By Shari Narine
Sweetgrass Contributing Editor
MONTANA FIRST NATION
October 6, 2016.
The Montana First Nation wants to share its solar energy expertise with other First Nations – and other Alberta communities as well.
It’s all part of doing what’s right for Mother Earth, says Chief Darrell Strongman, and supporting action undertaken by the provincial and federal governments.
“We’re excited about the plans we have as we move forward and so on as far as solar is concerned,” said Strongman. “We are always prepared to share our knowledge and expertise in the area of our solar.”
Strongman says his First Nation has been involved with solar energy since 2010.
The Montana First Nation is home to the largest hybrid solar/renewable energy system on a First Nation in western Canada with a 100kw commercial solar rooftop PV system installed on the band administration building. The water plant has 20 kw solar power installed.
Next on the agenda for solar panels, says Vickie Wetchie, CEO with Green Arrow-Akamihk, are the school and daycare.
“We’ve been a very progressive Nation going forward,” said Wetchie.
Green Arrow-Akamihk is Canada’s first Aboriginal renewable energy corporation and is owned by Montana First Nation. The company has trained Montana First Nation members on solar power installation.
“We have also invited and opened our doors to other Nations to come in on the training program,” said Wetchie. “There’s a lot of capacity that can be built out on the First Nation communities in regards to economic development and training capacity so we’re able to have jobs in our communities and build infrastructure and we’re very pleased to offer our services in consultation and installment and training your members to join the climate change and bring solar to your communities as well as other renewable energy options.”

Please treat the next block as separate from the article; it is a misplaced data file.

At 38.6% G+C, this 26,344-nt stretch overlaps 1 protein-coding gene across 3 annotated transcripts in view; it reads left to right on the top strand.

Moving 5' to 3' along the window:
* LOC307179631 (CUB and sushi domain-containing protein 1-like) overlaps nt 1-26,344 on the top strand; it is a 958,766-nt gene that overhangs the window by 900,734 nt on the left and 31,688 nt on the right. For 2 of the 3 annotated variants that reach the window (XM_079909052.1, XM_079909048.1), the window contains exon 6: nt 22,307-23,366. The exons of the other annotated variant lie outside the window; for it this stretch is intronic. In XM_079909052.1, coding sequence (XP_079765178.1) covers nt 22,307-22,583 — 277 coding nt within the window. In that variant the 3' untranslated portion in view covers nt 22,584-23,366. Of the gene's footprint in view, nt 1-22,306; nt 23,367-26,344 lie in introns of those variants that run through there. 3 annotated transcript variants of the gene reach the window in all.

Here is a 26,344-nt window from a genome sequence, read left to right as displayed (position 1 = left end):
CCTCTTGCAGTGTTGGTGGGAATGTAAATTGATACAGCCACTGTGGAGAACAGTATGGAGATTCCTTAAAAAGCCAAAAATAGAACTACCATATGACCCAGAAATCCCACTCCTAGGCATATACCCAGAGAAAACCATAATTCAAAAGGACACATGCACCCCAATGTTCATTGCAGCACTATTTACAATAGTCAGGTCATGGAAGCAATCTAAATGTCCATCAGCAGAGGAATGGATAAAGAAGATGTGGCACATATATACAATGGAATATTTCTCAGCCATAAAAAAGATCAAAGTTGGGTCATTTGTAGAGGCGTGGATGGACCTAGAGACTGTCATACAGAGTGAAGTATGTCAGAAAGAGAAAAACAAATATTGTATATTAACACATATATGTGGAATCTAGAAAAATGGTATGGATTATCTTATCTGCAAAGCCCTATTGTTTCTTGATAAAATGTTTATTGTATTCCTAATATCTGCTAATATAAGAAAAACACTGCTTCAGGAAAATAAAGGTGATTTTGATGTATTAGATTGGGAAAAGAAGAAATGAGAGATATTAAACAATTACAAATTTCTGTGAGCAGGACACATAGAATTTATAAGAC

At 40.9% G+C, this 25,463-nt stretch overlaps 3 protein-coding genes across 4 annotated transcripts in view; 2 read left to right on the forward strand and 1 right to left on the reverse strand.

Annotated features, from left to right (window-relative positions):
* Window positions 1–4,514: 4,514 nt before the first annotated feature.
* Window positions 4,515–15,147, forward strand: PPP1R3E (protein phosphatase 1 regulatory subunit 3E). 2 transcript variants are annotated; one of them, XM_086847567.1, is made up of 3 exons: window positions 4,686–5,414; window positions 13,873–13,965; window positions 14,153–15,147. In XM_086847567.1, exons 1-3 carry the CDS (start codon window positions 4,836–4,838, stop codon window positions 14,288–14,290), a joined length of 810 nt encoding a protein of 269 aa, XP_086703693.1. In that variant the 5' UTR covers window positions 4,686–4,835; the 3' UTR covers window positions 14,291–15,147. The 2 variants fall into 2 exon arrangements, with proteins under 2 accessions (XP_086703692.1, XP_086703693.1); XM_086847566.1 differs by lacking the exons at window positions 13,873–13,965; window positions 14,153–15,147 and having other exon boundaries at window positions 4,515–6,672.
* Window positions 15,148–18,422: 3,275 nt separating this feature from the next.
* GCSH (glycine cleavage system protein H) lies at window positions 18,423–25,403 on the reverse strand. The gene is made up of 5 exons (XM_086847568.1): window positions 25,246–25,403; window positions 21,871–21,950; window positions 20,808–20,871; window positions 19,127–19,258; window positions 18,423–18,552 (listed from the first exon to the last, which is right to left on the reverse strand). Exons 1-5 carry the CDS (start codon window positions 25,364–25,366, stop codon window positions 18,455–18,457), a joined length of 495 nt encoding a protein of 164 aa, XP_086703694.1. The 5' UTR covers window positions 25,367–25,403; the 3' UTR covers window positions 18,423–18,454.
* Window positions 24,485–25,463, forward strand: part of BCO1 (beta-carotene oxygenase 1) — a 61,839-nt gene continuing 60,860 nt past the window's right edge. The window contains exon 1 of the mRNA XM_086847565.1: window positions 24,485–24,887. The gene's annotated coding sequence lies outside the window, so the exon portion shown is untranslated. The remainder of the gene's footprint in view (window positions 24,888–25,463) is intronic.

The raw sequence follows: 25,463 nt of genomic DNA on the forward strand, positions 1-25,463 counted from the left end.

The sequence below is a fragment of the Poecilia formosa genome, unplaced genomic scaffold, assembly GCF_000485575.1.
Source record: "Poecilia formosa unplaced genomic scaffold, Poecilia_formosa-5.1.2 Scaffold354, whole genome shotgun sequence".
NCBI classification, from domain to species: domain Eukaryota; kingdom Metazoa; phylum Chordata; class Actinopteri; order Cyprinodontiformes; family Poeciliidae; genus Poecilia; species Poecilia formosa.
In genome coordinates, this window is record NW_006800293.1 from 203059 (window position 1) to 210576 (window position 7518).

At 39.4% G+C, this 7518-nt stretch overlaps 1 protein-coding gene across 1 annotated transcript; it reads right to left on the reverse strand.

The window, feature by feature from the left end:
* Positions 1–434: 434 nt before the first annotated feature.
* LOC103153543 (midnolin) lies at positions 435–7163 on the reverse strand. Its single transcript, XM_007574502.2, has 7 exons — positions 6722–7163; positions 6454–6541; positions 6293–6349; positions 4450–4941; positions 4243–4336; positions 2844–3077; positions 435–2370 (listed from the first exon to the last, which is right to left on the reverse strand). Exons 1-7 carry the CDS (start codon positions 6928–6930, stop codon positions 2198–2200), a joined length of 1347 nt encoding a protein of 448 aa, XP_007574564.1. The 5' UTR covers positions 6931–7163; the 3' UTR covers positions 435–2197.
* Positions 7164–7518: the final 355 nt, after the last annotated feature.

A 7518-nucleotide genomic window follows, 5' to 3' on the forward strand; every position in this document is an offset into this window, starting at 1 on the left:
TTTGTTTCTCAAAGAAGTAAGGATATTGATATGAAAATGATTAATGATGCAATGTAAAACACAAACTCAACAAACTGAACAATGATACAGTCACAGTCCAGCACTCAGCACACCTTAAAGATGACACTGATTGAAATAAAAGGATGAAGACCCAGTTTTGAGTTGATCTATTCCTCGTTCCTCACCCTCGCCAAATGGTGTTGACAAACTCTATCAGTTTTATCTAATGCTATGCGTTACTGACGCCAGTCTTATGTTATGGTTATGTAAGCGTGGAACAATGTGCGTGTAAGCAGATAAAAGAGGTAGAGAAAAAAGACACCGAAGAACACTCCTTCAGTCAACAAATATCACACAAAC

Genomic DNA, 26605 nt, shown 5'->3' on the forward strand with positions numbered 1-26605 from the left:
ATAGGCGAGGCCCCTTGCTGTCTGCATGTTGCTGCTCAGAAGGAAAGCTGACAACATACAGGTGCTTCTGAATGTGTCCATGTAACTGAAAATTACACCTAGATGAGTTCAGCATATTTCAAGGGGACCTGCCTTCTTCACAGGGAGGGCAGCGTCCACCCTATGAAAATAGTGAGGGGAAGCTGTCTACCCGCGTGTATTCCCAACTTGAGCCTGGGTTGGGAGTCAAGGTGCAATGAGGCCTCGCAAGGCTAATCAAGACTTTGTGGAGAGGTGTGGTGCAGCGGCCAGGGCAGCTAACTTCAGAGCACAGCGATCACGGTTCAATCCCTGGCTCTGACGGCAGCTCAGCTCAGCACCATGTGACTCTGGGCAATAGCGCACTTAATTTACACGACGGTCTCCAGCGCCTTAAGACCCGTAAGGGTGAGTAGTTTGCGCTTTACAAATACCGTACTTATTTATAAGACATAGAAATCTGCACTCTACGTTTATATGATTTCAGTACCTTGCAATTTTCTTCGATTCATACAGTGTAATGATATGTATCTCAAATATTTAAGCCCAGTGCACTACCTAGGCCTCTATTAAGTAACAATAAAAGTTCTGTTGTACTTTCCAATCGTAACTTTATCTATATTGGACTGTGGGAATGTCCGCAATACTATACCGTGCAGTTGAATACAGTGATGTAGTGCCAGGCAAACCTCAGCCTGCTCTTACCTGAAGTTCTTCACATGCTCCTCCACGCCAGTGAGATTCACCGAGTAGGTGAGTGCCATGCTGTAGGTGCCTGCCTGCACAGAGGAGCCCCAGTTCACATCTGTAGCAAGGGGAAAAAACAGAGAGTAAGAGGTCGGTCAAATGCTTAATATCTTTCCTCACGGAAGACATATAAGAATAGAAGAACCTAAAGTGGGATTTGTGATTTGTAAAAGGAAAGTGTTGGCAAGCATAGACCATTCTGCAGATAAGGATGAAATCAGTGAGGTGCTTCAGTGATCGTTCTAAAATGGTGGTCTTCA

Wetchie says there has been much interest expressed in what Montana First Nation has accomplished. She says they have been “inundated” with calls, have met with other First Nations around the province and have built partnerships with the federal and provincial governments, other First Nations, Metis settlements and Indigenous organizations.
Louis Bull Tribe turned to Montana First Nation for information on solar panels. While Louis Bull Tribe went in a different direction -- what Councillor Desmond Bull calls “public service driven” and not capital driven -- Montana First Nation’s expertise was appreciated.
Solar power is a common means by which many First Nations communities are embracing green energy, says Bull, as solar power is easier to maintain and easier to install and training can be done within a few months.
“I’m sure the Elders are very proud of us because over the years, even up to this point, the Elders have always told us to protect Mother Earth, do not poison Mother Earth. So we’re doing our part in the area of solar to listen to the Elders, to be very positive and to contribute to the matter as far as solar is concerned,” said Strongman.
Strongman says he would like to see all 150 homes on his First Nation fitted with solar panels. Presently three residences have solar energy, equipped as part of a pilot project.
“We have to keep encouraging our young people and all of us to understand that we have to do our part in terms of a climate and so on,” he said.
Indigenous Minister Richard Feehan, who was in Montana First Nation on Wednesday to announce two renewable energy pilot programs for Indigenous communities and Indigenous organizations, praised Strongman and his First Nation as “a community of leadership.”
Feehan announced his government will provide $2.5 million for First Nations and Metis settlements to undertake renewable energy projects and energy efficiency audits in their communities through the Alberta Indigenous Solar Program and the Alberta Indigenous Community Energy Program.
Green Arrow-Akamihk. solar panel installers at Montana First Nation. (Photo: mygreenarrow.com)